• Dermatologic:
    Herpes zoster, rosacea, psoriasis, stasis dermatitis skin ulcerations, xerosis, pruitus, eczema (Farage, Miller, Berardesca, & Maibach, 2012)
  • Ear/Nose/Throat:
    Hearing loss, tinnitus, temporomandibular disorder (TMJ), swallowing disorders, sleep apnea, sleep disturbance, balance disorders (Roberts, Lin, & Bhattacharyya, 2013)
  • Psychiatric:
    Anxiety, depression, insomnia (Rodin, 2014)
  • Hematologic:
    Iron deficiency, anemia, polycythemia, myelodysplastic syndromes (Della Porta & Malcovati, 2009)

Behavioral Risk Factors

  • Misuse of medications/herbals
  • Substance abuse
  • Smoking

Medication-Related Risk Factors

  • See Review of Medication

Chemotherapy-Related Risk Factors: (Lichtman et al. 2007 and Hurria et al., 2011)

(see chemotherapy index)

  • Cardiac:
    Cardio-toxic drugs: anthracyclines (doxorubicin/Doxil, cyclophosphamide, trastuzumab, etc.); Exacerbation of hypertension: bevacizumab, sunitinib, sorafenib, cediranib, mitomycin; fluid retention-monitor for CHF: taxanes; Orthostatic hypotension: epipodophyllotoxins
  • Neurologic
    Peripheral neuropathy: alkylating agents, plant alkaloids, taxanes​, anti-angiogenesis agents; Ototoxicity: alkylating agents; Cerebellar dysfunction: alkylating agents, antimetabolites.; neurotoxicity: antimetabolites, plant alkaloids, taxanes and vinca alkaloids
  • Renal:
    ​Nephrotoxic: alkylating agents; Hemorrhagic cystitis: alkylating agents; Proteinuria: antiangiogenic agents
  • Pulmonary:
    Pulmonary toxicity: antitumor antibodies, antimetabolites; Pulmonary fibrosis: bleomycin, carmustine (BCNU), methotrexate, alkylating agents, such as cyclophosphamide (Cytoxan) or busulfan (Busulfex)
  • Gastrointestinal/Hepatic:
    Constipation: vinca alkaloids; gastrointestinal perforation: antiangiogenic agents; Hepatotoxicity: asparaginase, antitumor antibodies, nitrosureas, such as carmustine (BCNU), antimetabolites, such as methotrexate or cytarabine (Cytosar), cisplatin, cyclophosphamide, vinca alkaloids, such as vinblastine or vincristine (Oncovin); Diarrhea: 5-fluorouracil bolus or some combination therapies of irinotrecan and fluoropyrimidines (IFL, XELIRI), tyrosine kinase inhibitors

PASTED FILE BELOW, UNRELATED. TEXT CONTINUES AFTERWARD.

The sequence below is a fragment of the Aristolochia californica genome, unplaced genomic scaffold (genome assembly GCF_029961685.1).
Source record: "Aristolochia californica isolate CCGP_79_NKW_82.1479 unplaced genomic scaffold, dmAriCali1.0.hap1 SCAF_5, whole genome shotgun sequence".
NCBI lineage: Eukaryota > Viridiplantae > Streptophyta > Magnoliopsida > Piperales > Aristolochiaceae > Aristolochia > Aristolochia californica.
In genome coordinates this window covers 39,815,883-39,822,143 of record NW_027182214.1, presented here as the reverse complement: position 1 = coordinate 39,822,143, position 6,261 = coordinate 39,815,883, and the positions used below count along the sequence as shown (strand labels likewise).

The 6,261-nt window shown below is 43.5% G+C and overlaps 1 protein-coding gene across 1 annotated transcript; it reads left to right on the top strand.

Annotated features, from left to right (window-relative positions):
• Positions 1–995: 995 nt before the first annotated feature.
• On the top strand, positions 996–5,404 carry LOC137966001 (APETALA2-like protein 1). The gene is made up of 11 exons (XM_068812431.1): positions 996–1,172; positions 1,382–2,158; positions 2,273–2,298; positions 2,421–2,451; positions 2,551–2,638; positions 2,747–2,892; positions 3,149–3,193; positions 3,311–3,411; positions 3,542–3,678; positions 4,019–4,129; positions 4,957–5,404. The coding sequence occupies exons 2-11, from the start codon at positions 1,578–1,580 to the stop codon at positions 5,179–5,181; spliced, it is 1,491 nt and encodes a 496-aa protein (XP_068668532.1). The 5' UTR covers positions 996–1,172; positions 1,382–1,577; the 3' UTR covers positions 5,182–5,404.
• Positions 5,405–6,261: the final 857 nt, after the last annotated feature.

Radiation-Related Risk Factors

  • Radiation therapy can exacerbate existing comorbidities
  • Existing comorbid conditions can intensify radiation toxicity


1. Screening Questions

  • What other chronic medical conditions do you have?
  • Do you think your chronic medical conditions are well-controlled?
  • Who manages/prescribes medications for your other medical conditions?
  • How often do your see your primary care provider?
  • How many specialists do you have?

2. Observations

  • Assess potential burden comorbidities will have on patients (morbidity and mortality)

3. Screening Tests and Measurements

  • Charlson Comorbidity Index (Charlson, 1994). A formula for predicting mortality at 1 year related to the existence of various comorbidities
  • Cumulative Illness Rating Scale for Geratrics (CIRS-G). A scoring system which measures the chronic medical illness burden (morbidity) while taking into consideration the severity of chronic diseases in 14 items representing individual body systems

4. Physical Assessment:

  • Comprehensive physical examination


Nursing Intervention:

  • Coordinate cancer treatment with primary care practitioner
  • Educate patient about:
  • potential impact of co-morbidities on cancer treatment
  • potential effect of cancer treatment on co-morbid condition(s)
  • Health maintenance/disease prevention
  • Ongoing monitoring for functional decline and/or alterations in health status
  • Activate necessary referrals for assessed needs